4. Accomplishments
1. Lentil-based extruded snacks. One percent of the world’s population is allergic to gluten (Celiac disease) and the market for gluten-free foods is projected to reach over $90 billion by 2017. Currently, the gluten-free products available in the market are considered to have poor texture and flavor by consumers underscoring the need for improved products. The new gluten-free extruded snacks and pasta products developed from lentil and other legume sources have superior flavor and texture compared with current commercial products. Additionally, the lentil-based products are low in glycemic index and have unique nutraceuticals/healthy properties that reduced cholesterol levels and obesity in animal models. The commercialization of the value-added lentil and other legume-based products presents a way to gain a share of the global gluten-free market, significantly reduce the $950 billion in annual U.S. healthcare expenditures for diet-related health conditions and increase demand for this commodity in benefit of U.S. growers and processors. This accomplishment has generated a series of agreements, Cooperative Research and Development Agreement, and Material Transfer's Research Agreement’s with national and international organizations.

2. Cooked carrot flavor. Carrots, a member of the parley (Umbelliferae) family, are an important U.S. crop with a value (fresh and processed) of $642.8 million in 2012. We identified and quantified the aroma constituents in cooked carrots. We characterized two volatiles, linden ether and B-damascenone, which were identified for the first time in carrots. These volatiles were found to be major contributors to carrot aroma. We also identified 15 additional constituents that contribute to carrot aroma. This information will be useful to breeders and growers for the development and production of carrot varieties that are well-liked and highly accepted by consumers.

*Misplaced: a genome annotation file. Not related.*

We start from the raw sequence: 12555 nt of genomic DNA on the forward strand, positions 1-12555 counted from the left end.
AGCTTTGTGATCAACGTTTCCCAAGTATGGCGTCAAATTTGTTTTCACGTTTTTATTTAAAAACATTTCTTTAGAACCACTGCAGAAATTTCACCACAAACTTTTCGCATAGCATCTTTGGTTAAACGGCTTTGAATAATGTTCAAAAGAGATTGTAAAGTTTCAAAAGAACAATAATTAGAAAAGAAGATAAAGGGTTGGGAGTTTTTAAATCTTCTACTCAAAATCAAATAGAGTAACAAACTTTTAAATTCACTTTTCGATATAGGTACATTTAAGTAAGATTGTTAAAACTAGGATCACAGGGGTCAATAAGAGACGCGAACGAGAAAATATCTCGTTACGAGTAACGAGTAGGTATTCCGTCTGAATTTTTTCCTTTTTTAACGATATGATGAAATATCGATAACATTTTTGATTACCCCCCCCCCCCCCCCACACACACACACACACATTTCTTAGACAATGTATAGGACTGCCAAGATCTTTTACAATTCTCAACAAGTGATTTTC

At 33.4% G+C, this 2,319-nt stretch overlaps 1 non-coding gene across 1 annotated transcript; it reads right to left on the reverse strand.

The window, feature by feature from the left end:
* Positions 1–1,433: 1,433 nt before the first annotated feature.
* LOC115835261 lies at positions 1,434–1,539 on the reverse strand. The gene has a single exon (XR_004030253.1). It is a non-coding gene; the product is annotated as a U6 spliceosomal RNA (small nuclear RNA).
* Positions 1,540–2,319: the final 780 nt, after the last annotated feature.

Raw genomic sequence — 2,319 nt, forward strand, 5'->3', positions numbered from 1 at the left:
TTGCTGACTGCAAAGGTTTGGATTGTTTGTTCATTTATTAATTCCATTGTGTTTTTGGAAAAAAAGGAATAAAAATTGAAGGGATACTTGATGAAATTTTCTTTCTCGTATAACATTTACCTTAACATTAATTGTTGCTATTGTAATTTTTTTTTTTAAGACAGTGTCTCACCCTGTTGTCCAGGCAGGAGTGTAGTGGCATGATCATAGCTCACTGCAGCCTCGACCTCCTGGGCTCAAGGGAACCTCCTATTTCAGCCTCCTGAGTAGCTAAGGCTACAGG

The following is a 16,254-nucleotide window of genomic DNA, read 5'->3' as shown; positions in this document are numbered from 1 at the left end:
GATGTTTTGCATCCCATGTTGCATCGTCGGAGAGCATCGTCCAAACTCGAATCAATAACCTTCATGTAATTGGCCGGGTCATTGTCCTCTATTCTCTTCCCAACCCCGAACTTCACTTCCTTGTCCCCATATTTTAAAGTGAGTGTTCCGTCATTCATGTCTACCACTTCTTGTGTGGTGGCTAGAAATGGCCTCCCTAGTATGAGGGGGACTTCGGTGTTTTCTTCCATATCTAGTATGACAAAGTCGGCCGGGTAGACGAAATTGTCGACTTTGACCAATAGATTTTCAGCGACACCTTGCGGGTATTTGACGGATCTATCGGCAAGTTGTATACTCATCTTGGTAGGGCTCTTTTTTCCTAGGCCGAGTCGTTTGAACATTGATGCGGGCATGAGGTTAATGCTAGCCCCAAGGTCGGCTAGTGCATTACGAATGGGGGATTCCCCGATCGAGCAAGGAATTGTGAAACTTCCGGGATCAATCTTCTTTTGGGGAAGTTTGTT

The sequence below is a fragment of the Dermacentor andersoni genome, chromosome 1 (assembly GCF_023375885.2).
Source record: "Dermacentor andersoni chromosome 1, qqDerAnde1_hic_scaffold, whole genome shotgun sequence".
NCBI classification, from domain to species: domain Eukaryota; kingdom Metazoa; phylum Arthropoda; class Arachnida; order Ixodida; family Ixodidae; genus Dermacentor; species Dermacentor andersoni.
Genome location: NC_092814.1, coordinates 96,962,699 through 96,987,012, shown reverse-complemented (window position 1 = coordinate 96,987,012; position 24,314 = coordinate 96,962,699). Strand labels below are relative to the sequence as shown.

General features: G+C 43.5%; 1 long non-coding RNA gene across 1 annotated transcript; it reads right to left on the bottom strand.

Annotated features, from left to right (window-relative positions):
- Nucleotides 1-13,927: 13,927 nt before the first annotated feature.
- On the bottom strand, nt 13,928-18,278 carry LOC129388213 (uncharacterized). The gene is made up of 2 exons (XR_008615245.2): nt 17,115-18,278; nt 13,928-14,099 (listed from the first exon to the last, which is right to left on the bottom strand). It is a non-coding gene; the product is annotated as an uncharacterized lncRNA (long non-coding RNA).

3. Domestic and imported black-ripe olives. The U.S. purchased imported table olives valued at $400 million in 2012 to meet consumer demands. We identified and quantified aroma constituents of various samples of domestic and imported (Spain, Egypt and Morocco) black-ripe olives. Domestic olives contained a fairly homogenous composition of volatiles while the imported olives had a much more diverse and complex mixture of volatiles. In addition to the same volatiles present in domestic samples, imported samples had volatiles typically associated with fermentation. We believe that the fermentation products produced off-flavors such as alcohol, artificial fruity, gassy, vinegary and rancid in some imported olives. With the knowledge gained from this study we will be able to develop standards for a testing protocol to be used by USDA to evaluate black-ripe olive quality which will help to prevent poor-quality products from being sold in the U.S.

Review Publications
Takeoka, G.R., Dao, L.T., Harden, L.A., Pantoja, A., Kuhl, J.C. 2012. Antioxidant activity, phenolic and anthocyanin contents of various rhubarb (Rheum-spp.) varieties. Journal of Food Chemistry. DOI: 10.1111/j.1365-2621.2012.03174.x.

Yang, J., Pan, Z., Takeoka, G.R., Mackey, B.E., Bingol, G., Brandl, M., Garcin, K., Mchugh, T.H., Wang, H. 2012. Shelf-life of infrared dry-roasted almonds. Journal of Food Chemistry. 138(1):671-678. DOI: 10.1016/j.foodchem.2012.09.142.

Vargas, A., Berrios, J.D., Chiou, B., Wood, D.F., Glenn, G.M., Bello, L., Imam, S.H. 2012. Extruded/injection-molded composites containing unripe plantain flour, ethylene vinyl-alcohol and glycerol: Evaluation of color, mechanical property and biodegradability. Journal of Applied Polymer Science. 124(3):2632-2639.

Berrios, J.D. 2011. Extrusion processing of main commercial legume pulses. In: Maskan, M. and Altan, A., editors. Advances in Food Extrusion Technology. Boca Raton, FL: CRC Press, Taylor & Francis Group. p. 209-236

Felker, P., Takeoka, G.R., Dao, L.T. 2012. Pod mesocarp flour of North and South American species of Leguminous tree (mesquite): Composition and food applications. Food Reviews International. 29(1):49-66. DOI: 10.1080/87559129.2012.692139.

Last Modified: 05/25/2017